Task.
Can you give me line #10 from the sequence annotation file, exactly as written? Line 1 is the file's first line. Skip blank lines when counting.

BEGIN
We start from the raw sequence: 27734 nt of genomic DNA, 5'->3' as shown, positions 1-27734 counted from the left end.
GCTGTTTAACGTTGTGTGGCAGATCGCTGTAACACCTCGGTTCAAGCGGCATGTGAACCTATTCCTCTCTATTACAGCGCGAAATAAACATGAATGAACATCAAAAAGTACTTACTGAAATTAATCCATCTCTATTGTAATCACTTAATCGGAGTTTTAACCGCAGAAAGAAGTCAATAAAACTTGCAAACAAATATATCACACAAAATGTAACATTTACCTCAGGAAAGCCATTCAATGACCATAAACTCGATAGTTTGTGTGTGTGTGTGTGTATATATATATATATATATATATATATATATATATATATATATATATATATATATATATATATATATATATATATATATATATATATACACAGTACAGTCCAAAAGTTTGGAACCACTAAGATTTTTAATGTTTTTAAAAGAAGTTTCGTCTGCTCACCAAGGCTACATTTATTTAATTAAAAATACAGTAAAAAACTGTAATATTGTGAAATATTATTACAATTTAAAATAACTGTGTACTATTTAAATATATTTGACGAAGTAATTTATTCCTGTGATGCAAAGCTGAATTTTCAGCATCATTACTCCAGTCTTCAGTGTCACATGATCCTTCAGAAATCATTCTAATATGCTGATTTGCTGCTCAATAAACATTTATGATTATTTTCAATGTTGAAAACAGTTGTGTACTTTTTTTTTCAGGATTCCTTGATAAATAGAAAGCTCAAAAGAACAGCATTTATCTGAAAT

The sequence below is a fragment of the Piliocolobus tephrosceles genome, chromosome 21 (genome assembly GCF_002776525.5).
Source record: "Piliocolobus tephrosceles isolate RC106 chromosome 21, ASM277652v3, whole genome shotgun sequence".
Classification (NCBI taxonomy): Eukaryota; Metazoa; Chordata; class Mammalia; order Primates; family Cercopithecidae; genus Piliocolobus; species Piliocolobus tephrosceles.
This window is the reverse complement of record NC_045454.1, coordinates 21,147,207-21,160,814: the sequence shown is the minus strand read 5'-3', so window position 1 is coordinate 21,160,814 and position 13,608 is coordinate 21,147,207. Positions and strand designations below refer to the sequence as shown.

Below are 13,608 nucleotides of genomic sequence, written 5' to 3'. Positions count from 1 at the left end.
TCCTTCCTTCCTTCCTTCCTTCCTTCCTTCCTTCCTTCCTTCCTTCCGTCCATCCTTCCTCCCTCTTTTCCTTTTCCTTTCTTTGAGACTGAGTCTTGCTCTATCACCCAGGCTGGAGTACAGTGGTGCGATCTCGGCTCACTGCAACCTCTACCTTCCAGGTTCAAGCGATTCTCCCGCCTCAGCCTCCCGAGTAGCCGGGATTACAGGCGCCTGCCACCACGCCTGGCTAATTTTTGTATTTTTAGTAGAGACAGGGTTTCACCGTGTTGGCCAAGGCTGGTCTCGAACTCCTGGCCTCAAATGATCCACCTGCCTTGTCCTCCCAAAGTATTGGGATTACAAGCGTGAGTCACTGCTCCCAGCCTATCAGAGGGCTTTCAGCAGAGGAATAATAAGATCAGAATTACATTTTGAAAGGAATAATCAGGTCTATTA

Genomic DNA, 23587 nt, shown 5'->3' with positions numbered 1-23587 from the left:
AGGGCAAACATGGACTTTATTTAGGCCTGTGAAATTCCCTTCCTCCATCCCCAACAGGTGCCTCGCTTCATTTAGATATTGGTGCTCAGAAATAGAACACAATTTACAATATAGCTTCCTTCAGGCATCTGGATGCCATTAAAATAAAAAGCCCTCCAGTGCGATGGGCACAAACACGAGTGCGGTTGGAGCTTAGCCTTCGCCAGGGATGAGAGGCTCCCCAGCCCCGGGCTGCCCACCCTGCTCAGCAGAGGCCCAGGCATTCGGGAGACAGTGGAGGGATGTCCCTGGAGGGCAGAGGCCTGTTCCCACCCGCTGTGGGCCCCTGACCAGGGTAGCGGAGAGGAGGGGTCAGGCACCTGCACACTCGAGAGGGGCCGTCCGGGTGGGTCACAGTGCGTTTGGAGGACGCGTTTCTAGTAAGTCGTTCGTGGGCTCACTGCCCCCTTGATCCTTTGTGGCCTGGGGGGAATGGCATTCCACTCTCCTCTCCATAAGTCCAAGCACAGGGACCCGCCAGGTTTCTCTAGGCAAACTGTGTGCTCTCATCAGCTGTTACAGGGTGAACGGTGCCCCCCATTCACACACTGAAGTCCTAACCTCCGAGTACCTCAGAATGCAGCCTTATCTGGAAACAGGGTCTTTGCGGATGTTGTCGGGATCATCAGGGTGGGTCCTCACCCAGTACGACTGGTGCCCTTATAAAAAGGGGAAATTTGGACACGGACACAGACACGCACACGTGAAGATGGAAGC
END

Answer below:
AGGGCAAACATGGACTTTATTTAGGCCTGTGAAATTCCCTTCCTCCATCCCCAACAGGTGCCTCGCTTCATTTAGATATTGGTGCTCAGAAATAGAACACAATTTACAATATAGCTTCCTTCAGGCATCTGGATGCCATTAAAATAAAAAGCCCTCCAGTGCGATGGGCACAAACACGAGTGCGGTTGGAGCTTAGCCTTCGCCAGGGATGAGAGGCTCCCCAGCCCCGGGCTGCCCACCCTGCTCAGCAGAGGCCCAGGCATTCGGGAGACAGTGGAGGGATGTCCCTGGAGGGCAGAGGCCTGTTCCCACCCGCTGTGGGCCCCTGACCAGGGTAGCGGAGAGGAGGGGTCAGGCACCTGCACACTCGAGAGGGGCCGTCCGGGTGGGTCACAGTGCGTTTGGAGGACGCGTTTCTAGTAAGTCGTTCGTGGGCTCACTGCCCCCTTGATCCTTTGTGGCCTGGGGGGAATGGCATTCCACTCTCCTCTCCATAAGTCCAAGCACAGGGACCCGCCAGGTTTCTCTAGGCAAACTGTGTGCTCTCATCAGCTGTTACAGGGTGAACGGTGCCCCCCATTCACACACTGAAGTCCTAACCTCCGAGTACCTCAGAATGCAGCCTTATCTGGAAACAGGGTCTTTGCGGATGTTGTCGGGATCATCAGGGTGGGTCCTCACCCAGTACGACTGGTGCCCTTATAAAAAGGGGAAATTTGGACACGGACACAGACACGCACACGTGAAGATGGAAGC